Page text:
I will never have a photograph of [REDACTED] to carry around in my pocket. I will never have a letter in [REDACTED] handwriting, or a scrapbook of everything we've done. I will never share an apartment with [REDACTED] in the city. I will never know if we are listening to the same song at the same time. We will not grow old together. I will not be the person [REDACTED] calls when [REDACTED]'s in trouble. [REDACTED] will not be the person I call when I have stories to tell. I will never be able to keep anything [REDACTED]'s given me.
I watch [REDACTED] as [REDACTED] falls asleep next to me. I watch [REDACTED] as [REDACTED] breathes. I watch [REDACTED] as the dreams take hold.
Mandy W.: I'm back at my original mental image (the Sad Logan Lerman casting call). Seems like I keep going back to that because those are the physical attributes that I've given to that personality. Even though I keep making the MC a white male, it's kind of fun to imagine based on personality and 'inner beauty' or whatnot. Which omg I've just made a distant allusion to Shallow Hal.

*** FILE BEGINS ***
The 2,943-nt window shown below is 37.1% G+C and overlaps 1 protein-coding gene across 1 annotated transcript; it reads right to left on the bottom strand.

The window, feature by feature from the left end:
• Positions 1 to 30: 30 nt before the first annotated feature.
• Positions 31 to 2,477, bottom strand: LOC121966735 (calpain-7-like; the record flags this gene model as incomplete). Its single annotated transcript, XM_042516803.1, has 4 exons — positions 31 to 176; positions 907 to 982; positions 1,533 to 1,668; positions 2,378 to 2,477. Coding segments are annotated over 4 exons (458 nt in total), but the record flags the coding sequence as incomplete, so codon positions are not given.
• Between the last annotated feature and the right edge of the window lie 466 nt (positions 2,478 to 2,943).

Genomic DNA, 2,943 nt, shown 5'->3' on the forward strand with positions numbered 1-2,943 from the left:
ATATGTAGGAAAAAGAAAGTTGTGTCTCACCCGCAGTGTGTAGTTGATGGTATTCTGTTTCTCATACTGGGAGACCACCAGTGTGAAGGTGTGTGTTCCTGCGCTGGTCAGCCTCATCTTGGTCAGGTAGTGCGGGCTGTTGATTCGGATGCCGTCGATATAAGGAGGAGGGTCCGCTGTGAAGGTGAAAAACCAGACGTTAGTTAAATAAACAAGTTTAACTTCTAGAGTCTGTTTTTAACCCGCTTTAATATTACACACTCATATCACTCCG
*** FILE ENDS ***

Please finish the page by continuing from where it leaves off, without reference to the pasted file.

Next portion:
Mandy C.: To be completely honest, scrapbooking, to me, is a very feminine hobby. (I suppose, however, that the scrapbook could be a gift from a female to a male?) And worrying about these things seems more like the kind of things a teenage girl worries about. But, the whole watching while they breathe/sleep thing makes me think guy. So I'm still on board with SLL. (Also, MW, I know you haven't read the book, but don't let this horribly melancholy passage dissuade you.)
Mandy W.: Wait, are you saying Chad Kroeger is feminine? 'Cause he loves to LOOK AT THIS PHOTOGRAAAAPH. (Don't worry, I'm not linking to Nickelback. I may be a jerk, but I'm not cruel.)
Mandy C.: *shudder*
What say you, readers? Agree or disagree? Have other ideas on who Every Day’s MC is? Leave your thoughts in the comments. (Pro-tip: This might be interesting to discuss at your book club meetings!)